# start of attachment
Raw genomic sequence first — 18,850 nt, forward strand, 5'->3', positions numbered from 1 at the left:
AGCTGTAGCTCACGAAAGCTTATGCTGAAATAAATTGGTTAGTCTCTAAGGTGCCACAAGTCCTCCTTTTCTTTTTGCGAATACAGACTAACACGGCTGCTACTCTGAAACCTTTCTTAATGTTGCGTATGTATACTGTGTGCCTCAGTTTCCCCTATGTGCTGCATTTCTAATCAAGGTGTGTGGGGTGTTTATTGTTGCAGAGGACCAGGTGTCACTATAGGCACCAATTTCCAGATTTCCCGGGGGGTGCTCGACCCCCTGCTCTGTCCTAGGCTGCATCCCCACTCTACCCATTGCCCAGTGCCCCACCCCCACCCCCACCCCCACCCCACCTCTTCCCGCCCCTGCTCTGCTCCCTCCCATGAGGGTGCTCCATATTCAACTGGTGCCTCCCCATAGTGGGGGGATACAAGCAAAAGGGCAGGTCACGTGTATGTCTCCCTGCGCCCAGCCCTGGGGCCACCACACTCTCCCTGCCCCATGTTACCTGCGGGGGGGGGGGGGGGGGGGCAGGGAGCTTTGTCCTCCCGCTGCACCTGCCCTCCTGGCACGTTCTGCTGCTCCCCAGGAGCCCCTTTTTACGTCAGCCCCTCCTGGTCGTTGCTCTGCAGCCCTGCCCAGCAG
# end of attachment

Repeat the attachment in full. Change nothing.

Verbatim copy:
Raw genomic sequence first — 18,850 nt, forward strand, 5'->3', positions numbered from 1 at the left:
AGCTGTAGCTCACGAAAGCTTATGCTGAAATAAATTGGTTAGTCTCTAAGGTGCCACAAGTCCTCCTTTTCTTTTTGCGAATACAGACTAACACGGCTGCTACTCTGAAACCTTTCTTAATGTTGCGTATGTATACTGTGTGCCTCAGTTTCCCCTATGTGCTGCATTTCTAATCAAGGTGTGTGGGGTGTTTATTGTTGCAGAGGACCAGGTGTCACTATAGGCACCAATTTCCAGATTTCCCGGGGGGTGCTCGACCCCCTGCTCTGTCCTAGGCTGCATCCCCACTCTACCCATTGCCCAGTGCCCCACCCCCACCCCCACCCCCACCCCACCTCTTCCCGCCCCTGCTCTGCTCCCTCCCATGAGGGTGCTCCATATTCAACTGGTGCCTCCCCATAGTGGGGGGATACAAGCAAAAGGGCAGGTCACGTGTATGTCTCCCTGCGCCCAGCCCTGGGGCCACCACACTCTCCCTGCCCCATGTTACCTGCGGGGGGGGGGGGGGGGGGGCAGGGAGCTTTGTCCTCCCGCTGCACCTGCCCTCCTGGCACGTTCTGCTGCTCCCCAGGAGCCCCTTTTTACGTCAGCCCCTCCTGGTCGTTGCTCTGCAGCCCTGCCCAGCAG